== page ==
Getting to no
A popular topic among product management bloggers is, How can I say no to my customers? Christopher Cummings has the most recent musings. The Cranky Product Manager and Jeff Lash have also written about the topics–along with practically every other PM blogger out there.
Obviously, it’s important to handle customers deftly when you can’t comply with their requests. You’d like to keep the conversation friendly, but sometimes, the situation gets confrontational. Your diplomatic skills will face their toughest challenge.
All politics is local
I might have been unusually blessed with reasonable, understanding customers, but I never found the "foreign policy" part of saying no to be that difficult. The real headache, at least where I’ve worked, was "domestic politics"–what happens within your own company when you have to say no to a customer.
Anxieties run high within your own company when No is the only answer you can provide (other than some possible workarounds). Salespeople worry about the long-term revenue impacts of customer dissatisfaction. Marketing people wring their hands over losing a customer reference. Executives who have built relationships with the higher-ups in the customer organization get cranky.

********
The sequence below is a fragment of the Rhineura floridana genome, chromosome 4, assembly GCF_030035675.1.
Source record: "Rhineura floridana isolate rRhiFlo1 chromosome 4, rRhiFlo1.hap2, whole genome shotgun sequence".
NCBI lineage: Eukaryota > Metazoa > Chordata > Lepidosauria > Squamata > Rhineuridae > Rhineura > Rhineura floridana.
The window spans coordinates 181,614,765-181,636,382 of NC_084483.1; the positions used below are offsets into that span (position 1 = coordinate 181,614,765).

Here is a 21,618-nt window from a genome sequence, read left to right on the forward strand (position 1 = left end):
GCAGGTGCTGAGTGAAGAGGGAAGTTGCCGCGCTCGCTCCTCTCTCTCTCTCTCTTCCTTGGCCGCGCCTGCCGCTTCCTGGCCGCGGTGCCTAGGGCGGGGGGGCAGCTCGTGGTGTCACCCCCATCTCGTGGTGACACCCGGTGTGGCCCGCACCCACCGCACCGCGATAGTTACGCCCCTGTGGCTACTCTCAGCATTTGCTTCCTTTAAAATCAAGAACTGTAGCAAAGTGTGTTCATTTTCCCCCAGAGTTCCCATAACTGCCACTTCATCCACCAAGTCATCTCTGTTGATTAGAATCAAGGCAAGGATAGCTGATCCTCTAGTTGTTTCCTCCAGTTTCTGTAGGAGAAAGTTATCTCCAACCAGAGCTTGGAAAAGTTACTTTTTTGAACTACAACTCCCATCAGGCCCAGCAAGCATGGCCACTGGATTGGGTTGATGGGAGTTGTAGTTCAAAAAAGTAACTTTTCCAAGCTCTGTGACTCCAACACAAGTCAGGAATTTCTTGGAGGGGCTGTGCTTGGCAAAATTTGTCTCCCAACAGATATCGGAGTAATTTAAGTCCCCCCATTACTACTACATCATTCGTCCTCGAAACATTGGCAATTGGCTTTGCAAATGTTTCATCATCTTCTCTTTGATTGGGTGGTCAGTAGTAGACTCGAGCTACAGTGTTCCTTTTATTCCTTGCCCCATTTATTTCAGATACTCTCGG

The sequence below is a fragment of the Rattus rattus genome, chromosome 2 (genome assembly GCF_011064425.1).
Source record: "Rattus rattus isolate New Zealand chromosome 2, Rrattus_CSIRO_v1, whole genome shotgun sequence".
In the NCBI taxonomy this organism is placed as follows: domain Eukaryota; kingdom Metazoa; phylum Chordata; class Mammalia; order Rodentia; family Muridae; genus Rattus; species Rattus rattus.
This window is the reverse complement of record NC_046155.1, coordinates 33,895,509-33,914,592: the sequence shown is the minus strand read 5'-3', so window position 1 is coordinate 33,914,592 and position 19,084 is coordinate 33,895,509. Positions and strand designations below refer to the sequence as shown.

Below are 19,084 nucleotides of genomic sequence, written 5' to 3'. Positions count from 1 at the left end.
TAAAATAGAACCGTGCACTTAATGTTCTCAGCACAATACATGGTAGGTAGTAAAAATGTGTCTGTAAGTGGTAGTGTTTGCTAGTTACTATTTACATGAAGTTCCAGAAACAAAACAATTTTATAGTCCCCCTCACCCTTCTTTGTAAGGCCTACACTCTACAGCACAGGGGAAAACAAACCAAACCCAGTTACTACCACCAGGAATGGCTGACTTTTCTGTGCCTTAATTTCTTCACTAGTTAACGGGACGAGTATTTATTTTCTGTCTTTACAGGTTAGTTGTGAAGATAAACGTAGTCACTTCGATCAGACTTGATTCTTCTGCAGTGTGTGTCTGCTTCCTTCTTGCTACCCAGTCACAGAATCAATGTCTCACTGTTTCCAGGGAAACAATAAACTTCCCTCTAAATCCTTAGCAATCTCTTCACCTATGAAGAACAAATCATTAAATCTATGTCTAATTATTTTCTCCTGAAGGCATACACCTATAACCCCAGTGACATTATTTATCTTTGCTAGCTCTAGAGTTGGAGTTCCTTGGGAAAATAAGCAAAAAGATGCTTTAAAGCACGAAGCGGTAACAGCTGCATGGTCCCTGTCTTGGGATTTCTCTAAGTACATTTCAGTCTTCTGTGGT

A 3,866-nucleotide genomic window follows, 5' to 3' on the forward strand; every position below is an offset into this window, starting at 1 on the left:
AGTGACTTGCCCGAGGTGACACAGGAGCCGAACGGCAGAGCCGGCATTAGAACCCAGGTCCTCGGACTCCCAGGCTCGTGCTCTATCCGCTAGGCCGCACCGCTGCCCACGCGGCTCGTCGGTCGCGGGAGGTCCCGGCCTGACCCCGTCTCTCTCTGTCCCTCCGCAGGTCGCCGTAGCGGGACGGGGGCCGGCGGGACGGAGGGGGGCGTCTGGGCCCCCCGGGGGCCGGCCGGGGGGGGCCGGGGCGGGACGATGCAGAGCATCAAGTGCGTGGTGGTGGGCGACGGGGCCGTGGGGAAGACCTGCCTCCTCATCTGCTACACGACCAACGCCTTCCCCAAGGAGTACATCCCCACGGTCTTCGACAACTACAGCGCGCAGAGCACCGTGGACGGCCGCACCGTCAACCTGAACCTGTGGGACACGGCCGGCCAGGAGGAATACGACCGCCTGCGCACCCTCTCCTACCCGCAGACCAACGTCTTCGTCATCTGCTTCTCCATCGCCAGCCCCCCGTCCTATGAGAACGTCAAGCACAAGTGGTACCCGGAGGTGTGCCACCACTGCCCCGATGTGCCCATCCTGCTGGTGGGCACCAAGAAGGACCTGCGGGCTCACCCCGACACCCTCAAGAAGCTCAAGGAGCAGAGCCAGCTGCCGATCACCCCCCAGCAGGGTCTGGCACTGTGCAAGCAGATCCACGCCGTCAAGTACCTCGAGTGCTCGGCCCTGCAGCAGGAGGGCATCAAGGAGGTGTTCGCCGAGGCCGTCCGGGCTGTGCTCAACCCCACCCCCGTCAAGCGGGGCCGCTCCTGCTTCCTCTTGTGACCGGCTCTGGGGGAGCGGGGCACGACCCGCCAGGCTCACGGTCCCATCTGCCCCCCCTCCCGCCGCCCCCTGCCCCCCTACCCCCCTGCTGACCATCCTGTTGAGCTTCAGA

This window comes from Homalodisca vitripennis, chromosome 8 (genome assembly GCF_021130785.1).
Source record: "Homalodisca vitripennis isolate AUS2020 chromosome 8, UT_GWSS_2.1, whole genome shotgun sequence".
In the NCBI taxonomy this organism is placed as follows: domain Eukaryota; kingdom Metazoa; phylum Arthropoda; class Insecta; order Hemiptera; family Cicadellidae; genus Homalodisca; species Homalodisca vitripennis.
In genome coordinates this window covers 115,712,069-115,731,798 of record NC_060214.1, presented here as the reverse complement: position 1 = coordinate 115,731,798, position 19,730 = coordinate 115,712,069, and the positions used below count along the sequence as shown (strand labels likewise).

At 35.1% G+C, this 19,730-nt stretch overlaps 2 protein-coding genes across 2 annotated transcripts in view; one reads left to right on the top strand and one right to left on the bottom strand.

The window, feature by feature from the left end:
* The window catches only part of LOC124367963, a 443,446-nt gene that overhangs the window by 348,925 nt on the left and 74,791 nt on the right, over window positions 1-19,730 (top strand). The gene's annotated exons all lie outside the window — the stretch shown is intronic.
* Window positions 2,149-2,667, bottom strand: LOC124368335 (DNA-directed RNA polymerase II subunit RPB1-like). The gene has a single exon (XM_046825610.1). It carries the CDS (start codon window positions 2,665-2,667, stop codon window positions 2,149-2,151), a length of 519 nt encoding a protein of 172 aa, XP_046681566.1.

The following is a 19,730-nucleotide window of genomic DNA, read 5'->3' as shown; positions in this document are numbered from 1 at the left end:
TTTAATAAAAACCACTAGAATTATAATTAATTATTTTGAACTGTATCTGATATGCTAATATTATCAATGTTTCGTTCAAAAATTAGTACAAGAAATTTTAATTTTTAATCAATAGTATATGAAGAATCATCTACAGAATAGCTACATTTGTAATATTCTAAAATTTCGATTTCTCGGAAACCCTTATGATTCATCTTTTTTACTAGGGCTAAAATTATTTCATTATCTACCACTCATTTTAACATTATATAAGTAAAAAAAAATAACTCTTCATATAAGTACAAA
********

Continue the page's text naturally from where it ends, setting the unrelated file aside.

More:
The more you have to watch your back, the harder it will be to say no. It’s a no-win situation, because the real obstacle isn’t you, but the development team’s ability or willingness to deliver what the customer wants.
If you’ve arrived at this unhappy point, you have more problems than the immediate dilemma over how to handle this particular customer. Product management, as I’ve argued in earlier posts, is an acutely political job. Effective product managers have to learn how to negotiate, cajole, wheedle, inspire, and deflect, none of which is possible if you don’t have a strong position in the company.
You can ask for full diplomatic powers when you deal with customers. The company trusts you to act in its interests; you promise to do everything you can to keep the customer happy without making commitments that no one can keep. PMs rarely get this sort of plenipotentiary powers, however. You might want to treat this special envoy status with a boulder-sized grain of salt.
Avoid being a supremo
If someone says to you, "I have an exciting opportunity for you to be a real hero, handling some tough customer enhancement requests," don’t answer. First, watch this short video from the brilliant BBC sitcom Yes, Minister, which should be required viewing for any product manager:
The Minister thinks that being "transport supremo" is a real honor, but instead, it’s a time bomb. So, too, are situations in which you have to say no to a customer, but you don’t have the political mojo in your own company to deal with the aftermath.
[Cross-posted at The Heretech.]